The Importance of Growth Rate

A great deal of energy-intensive capital investment goes into the development and expansion of energy sources, and under high-growth rates it is quite conceivable for energy-supply programs to be net consumers of energy. A very important factor here is the rate of expansion; the lower the rate, the better the net energy performance.

It appears that the rate of growth of consumer energy demand E may be a critical factor in evaluating the net energy obtainable from a system because of the strong positive-feedback energy flows F required for rapid system growth. Although net energy is not the only resource that an energy technology must supply, one can conclude that it is the most important.

It is a basic tenet of neoclassical economics that substitution is always possible, which effectively makes scarcity only relative. From biophysical systems reasoning, however, substitution of a re­source by another of lower accessibility is not a situation in which the two resources can be considered separately: They exist in a systemic relationship, in which one affects the other. The increased energy requirements of access to new primary energy resources suggest that the cost of delivered energy could increase at an accelerating rate in the future and that substitution is by no means automatic. The extent to which this argument applies to the transition from fossil fuels to renewable energy sources is still an open question.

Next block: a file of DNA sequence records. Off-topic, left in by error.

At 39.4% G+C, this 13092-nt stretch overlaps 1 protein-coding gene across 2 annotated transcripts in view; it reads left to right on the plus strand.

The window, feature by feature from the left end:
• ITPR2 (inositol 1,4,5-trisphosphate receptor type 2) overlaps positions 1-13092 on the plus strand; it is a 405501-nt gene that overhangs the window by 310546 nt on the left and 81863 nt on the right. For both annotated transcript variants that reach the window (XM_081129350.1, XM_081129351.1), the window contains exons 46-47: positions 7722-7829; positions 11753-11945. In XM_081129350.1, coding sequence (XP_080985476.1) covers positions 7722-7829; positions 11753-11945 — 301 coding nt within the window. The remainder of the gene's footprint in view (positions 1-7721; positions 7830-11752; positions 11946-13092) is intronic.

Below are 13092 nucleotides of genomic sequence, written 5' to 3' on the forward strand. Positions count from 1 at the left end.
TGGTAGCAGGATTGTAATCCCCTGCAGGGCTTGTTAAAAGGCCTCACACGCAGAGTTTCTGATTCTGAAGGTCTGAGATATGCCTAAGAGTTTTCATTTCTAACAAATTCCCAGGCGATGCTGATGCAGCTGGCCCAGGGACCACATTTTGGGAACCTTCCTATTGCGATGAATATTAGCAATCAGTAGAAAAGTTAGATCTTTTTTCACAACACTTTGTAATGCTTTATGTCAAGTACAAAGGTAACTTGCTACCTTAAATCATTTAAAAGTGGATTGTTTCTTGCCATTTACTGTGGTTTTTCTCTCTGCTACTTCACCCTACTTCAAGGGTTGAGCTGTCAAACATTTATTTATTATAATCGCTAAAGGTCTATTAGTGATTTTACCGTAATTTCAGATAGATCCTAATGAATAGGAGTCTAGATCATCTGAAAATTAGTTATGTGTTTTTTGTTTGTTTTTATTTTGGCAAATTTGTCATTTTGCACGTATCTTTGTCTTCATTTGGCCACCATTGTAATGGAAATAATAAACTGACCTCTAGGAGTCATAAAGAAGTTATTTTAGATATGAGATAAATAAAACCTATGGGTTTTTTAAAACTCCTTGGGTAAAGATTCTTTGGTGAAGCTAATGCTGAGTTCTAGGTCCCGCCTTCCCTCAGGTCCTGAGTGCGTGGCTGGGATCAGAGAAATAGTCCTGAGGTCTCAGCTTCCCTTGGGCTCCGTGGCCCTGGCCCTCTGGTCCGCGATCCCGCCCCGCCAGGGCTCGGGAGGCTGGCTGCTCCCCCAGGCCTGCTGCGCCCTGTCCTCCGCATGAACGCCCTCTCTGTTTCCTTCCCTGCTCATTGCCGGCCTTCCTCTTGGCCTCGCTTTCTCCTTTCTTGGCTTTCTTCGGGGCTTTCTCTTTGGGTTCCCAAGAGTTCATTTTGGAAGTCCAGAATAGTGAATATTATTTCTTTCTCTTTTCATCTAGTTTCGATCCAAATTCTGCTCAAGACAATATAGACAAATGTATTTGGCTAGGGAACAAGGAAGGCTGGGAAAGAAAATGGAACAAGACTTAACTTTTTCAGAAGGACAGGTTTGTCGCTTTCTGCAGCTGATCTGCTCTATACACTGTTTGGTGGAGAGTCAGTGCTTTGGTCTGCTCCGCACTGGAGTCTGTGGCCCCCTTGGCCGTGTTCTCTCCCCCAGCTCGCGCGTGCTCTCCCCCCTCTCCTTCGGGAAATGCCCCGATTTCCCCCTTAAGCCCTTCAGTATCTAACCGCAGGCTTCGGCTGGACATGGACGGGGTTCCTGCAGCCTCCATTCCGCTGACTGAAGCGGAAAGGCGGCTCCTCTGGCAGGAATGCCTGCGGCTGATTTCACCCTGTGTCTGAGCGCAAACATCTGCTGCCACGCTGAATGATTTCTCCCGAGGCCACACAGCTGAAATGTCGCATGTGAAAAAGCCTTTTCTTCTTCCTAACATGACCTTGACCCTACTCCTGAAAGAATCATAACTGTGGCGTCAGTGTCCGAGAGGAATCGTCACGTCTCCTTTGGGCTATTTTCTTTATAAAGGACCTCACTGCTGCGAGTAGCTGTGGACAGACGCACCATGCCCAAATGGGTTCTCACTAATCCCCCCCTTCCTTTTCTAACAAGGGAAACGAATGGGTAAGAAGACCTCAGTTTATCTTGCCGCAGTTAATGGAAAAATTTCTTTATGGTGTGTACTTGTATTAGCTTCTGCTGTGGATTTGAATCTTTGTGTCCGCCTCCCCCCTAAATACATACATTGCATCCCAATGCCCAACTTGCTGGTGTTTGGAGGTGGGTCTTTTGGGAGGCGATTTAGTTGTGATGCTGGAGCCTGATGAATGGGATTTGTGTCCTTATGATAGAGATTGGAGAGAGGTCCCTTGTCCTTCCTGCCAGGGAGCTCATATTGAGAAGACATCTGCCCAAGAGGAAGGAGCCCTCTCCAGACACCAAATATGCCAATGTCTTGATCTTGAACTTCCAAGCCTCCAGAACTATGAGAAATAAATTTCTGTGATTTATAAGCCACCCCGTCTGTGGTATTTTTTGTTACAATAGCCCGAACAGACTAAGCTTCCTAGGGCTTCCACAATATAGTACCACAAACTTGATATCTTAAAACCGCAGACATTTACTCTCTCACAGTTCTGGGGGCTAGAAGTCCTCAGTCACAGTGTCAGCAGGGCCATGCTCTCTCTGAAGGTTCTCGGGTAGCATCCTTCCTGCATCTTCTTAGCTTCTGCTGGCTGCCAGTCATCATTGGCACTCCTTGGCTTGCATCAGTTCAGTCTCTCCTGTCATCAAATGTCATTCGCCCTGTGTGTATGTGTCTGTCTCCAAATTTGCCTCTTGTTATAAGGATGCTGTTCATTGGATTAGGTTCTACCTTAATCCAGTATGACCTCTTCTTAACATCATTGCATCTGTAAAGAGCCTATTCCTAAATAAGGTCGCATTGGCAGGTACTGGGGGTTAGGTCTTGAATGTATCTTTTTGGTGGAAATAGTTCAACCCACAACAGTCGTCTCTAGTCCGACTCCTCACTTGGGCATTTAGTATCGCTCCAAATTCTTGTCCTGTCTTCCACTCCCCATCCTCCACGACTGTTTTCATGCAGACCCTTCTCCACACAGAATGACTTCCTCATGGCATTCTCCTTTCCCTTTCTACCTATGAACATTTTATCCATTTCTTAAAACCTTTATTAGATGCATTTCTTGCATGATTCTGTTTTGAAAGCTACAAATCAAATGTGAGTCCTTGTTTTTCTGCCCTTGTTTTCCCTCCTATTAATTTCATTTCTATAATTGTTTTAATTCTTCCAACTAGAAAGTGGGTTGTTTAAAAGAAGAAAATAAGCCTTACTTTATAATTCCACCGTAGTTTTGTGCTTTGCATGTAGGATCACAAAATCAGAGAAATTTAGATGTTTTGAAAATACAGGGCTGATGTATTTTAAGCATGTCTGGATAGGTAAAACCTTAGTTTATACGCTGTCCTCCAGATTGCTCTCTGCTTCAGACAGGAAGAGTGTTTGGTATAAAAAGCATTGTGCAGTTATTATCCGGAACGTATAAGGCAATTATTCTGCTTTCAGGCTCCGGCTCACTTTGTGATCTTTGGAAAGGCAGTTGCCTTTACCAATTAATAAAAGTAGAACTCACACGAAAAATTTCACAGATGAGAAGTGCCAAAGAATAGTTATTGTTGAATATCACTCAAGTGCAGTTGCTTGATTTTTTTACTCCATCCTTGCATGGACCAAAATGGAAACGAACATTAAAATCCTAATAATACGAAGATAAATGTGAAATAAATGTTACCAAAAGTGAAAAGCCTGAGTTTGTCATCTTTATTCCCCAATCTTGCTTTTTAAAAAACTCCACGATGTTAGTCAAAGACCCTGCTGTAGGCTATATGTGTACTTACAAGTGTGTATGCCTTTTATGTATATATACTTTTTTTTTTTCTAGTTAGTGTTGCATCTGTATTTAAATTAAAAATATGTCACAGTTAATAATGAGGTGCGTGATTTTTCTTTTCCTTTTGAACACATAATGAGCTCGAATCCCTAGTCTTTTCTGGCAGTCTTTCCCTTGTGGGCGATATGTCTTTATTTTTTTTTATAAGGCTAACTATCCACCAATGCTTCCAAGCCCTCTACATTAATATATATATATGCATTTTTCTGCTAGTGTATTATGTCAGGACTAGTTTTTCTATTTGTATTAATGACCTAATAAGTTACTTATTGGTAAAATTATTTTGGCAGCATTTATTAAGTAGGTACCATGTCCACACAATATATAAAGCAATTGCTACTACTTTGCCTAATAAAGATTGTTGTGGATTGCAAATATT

Updated: September 30, 2015 — 12:23 am